Hair v. State

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401 N.W.2d 198 (1986)

Scott B. HAIR, Petitioner-Appellant, v. STATE of Iowa, Respondent-Appellee.

No. 85-1836.

Court of Appeals of Iowa.

September 25, 1986.

Charles Harrington, Chief Appellate Defender, and Raymond E. Rogers, Asst. Appellate Defender, for petitioner-appellant.

*199 Thomas J. Miller, Atty. Gen., and Sarah J. Coats, Asst. Atty. Gen., for respondent-appellee.

Considered by DONIELSON, P.J., SCHLEGEL, and HAYDEN, JJ.

HAYDEN, Judge.

On July 9, 1984, petitioner, Scott B. Hair, an inmate at the Fort Madison Penitentiary, received a disciplinary notice alleging that he violated penitentiary rules 2, 4, 14, and 27A, relating to assault, extortion, threats/intimidation, and obstructive/disruptive conduct, respectively. The notice was worded as follows:

While you were at Farm I from Jan '84 to May '84 you slapped a confidential informant 3-4 times while you demanded the C.I(s) paychecks; you then told the CI(s) you would settle for $10.00. Out of intimidation, the CI(s) gave you $6.00. You also told the C.I(s) that you would have someone collect for you. The names of the C.I(s) will remain confidential as to devulge [sic] the names would interfere with the security & orderly running of the Institution.

At the disciplinary hearing petitioner denied slapping or strong-arming anyone. On July 17, 1984, the prison disciplinary committee found the petitioner guilty as charged, based on the confidential information, and imposed a punishment of fifteen days of disciplinary detention, one year of administrative segregation, cancellation of honor contract, and loss of all good time the petitioner had earned. Petitioner subsequently appealed unsuccessfully to the warden and the director of the department of adult corrections.

On August 31, 1984, petitioner filed an application for postconviction relief, challenging the disciplinary action on a number of grounds. At the evidentiary hearing held on July 30, 1985, the petitioner testified that he was unable to prepare an adequate defense because the disciplinary notice did not specify the date that the offense occurred and also because the prison refused to disclose the confidential information on which it based its findings. After conducting an in-camera examination of the confidential information, the trial court determined there was sufficient evidence to support the decisions of the disciplinary committee and denied petitioner's application.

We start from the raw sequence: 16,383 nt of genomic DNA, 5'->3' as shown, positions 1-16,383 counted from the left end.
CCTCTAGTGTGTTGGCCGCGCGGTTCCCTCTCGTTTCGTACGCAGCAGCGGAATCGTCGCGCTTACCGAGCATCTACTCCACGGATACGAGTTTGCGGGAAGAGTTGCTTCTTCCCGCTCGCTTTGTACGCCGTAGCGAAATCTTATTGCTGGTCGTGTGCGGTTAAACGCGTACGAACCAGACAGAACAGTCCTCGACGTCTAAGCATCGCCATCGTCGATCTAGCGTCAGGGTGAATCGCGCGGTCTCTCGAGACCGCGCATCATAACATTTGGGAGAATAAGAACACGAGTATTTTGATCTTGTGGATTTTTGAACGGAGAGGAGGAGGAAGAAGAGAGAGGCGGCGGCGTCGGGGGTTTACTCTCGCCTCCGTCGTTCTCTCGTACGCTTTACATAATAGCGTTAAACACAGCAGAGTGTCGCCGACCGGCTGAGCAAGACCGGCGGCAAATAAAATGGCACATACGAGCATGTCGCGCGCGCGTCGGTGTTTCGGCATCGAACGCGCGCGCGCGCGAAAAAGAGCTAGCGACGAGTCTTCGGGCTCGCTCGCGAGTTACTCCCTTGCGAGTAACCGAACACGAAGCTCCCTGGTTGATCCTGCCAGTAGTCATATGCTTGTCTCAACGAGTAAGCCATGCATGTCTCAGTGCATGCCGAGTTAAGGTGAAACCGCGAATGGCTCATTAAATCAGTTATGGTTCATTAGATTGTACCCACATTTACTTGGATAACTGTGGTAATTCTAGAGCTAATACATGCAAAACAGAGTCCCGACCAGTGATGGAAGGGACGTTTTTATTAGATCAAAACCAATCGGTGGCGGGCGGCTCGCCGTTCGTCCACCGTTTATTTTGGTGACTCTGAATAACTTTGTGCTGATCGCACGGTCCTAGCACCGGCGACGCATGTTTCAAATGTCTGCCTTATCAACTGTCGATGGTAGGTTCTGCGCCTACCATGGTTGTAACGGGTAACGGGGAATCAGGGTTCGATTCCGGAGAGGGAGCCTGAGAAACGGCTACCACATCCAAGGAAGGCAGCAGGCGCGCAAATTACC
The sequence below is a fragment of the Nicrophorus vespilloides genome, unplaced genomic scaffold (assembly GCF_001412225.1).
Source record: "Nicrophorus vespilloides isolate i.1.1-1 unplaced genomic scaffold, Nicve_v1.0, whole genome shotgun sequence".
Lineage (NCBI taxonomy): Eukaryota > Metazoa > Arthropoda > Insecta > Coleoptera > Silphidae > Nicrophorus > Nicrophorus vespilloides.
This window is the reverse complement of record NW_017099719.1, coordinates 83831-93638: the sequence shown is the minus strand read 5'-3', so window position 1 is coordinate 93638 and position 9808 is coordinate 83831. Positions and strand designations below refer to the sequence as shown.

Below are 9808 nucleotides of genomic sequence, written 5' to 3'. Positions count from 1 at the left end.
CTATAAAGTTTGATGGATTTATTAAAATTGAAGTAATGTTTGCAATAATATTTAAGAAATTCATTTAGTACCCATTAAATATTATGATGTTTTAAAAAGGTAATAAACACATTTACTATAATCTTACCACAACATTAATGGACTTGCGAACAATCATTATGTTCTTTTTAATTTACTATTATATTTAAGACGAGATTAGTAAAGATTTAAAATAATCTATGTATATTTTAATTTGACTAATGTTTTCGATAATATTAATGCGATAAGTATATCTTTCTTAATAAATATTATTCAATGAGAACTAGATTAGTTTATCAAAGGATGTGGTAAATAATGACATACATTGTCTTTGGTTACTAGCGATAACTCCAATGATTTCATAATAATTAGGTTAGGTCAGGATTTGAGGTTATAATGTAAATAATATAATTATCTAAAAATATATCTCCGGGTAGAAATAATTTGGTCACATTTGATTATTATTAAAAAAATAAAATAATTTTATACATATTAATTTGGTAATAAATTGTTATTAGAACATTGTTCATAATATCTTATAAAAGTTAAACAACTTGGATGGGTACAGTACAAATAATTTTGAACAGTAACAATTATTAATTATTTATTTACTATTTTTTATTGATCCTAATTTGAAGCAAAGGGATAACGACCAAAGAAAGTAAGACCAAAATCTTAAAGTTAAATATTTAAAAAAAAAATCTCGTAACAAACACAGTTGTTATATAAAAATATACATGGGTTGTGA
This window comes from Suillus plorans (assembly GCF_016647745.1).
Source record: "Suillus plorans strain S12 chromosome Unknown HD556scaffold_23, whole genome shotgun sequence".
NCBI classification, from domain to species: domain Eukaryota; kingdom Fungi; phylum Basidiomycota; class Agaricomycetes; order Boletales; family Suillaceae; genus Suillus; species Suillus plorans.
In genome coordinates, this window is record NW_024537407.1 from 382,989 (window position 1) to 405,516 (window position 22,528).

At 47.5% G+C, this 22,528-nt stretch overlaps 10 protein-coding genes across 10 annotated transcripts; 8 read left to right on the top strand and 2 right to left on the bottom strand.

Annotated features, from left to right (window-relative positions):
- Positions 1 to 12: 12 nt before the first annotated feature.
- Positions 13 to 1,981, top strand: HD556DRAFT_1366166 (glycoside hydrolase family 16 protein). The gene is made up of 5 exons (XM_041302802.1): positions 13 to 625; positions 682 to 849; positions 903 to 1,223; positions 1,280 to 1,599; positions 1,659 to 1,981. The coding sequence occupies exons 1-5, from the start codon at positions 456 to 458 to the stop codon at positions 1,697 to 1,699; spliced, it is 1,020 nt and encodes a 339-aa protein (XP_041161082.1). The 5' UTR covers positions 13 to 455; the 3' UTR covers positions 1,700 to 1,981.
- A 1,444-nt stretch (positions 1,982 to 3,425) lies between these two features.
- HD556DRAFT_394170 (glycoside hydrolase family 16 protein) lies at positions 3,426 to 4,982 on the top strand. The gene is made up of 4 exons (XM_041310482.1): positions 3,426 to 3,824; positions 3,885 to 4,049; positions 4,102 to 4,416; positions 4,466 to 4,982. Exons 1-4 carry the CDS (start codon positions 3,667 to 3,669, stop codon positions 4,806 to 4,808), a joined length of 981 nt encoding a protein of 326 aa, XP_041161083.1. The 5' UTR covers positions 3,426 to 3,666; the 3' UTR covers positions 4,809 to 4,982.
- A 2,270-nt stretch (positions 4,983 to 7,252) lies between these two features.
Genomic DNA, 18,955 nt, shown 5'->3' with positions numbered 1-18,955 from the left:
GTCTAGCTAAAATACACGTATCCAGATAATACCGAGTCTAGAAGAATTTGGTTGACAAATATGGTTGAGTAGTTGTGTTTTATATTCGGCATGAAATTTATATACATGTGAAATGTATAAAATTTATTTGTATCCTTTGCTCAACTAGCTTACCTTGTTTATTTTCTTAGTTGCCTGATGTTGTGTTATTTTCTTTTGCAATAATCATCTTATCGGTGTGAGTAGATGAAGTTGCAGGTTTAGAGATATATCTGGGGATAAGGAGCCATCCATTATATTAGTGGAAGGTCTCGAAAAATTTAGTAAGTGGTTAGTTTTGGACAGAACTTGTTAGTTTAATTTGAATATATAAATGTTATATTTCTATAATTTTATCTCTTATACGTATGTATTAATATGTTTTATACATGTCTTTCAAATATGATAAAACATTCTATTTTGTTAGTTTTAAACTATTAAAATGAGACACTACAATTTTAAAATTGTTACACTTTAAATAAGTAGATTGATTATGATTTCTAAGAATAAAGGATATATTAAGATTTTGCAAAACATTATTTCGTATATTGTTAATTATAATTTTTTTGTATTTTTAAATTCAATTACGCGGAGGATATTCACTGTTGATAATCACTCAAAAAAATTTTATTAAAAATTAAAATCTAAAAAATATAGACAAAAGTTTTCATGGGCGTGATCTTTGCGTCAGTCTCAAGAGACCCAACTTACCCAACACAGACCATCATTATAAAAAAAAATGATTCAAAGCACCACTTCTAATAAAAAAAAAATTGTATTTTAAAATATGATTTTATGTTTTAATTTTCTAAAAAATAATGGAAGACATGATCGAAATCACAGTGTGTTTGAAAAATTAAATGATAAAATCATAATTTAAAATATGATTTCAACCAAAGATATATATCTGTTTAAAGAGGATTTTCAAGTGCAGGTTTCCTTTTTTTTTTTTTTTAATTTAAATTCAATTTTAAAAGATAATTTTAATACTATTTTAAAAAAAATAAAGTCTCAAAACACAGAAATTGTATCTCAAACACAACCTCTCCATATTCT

Petitioner contends that: (1) the penitentiary's failure to provide him with adequate notice violated the penitentiary's internal rules and petitioner's due process guarantee and (2) the record lacks sufficient evidence to support the findings of the prison disciplinary committee.

Initially, we note that postconviction proceedings are treated as actions at law. Kelly v. Nix, 329 N.W.2d 287, 291 (Iowa 1983). Because fundamental constitutional rights are involved, our review is de novo in light of the totality of the circumstances and record upon which the court ruling was made. Wagner v. State, 364 N.W.2d 246, 249 (Iowa 1985).


Petitioner asserts the notice was defective because it contained no date or time for the alleged incident which prevented him from preparing an adequate defense, thereby violating due process. The State contends the notice given petitioner was constitutionally sufficient and any deviation in procedure was insubstantial and nonprejudicial.

In Wolff v. McDonnell, 418 U.S. 539, 94 S. Ct. 2963, 41 L. Ed. 2d 935 (1974), the Supreme Court noted:

Prison disciplinary proceedings are not part of a criminal prosecution, and the full panoply of rights due a defendant in such proceedings does not apply. (Citation omitted.) In sum, there must be mutual accommodation between institutional needs and objectives and the provisions of the Constitution that are of general application.

Id. at 556, 94 S. Ct. at 2975, 41 L. Ed. 2d at 951.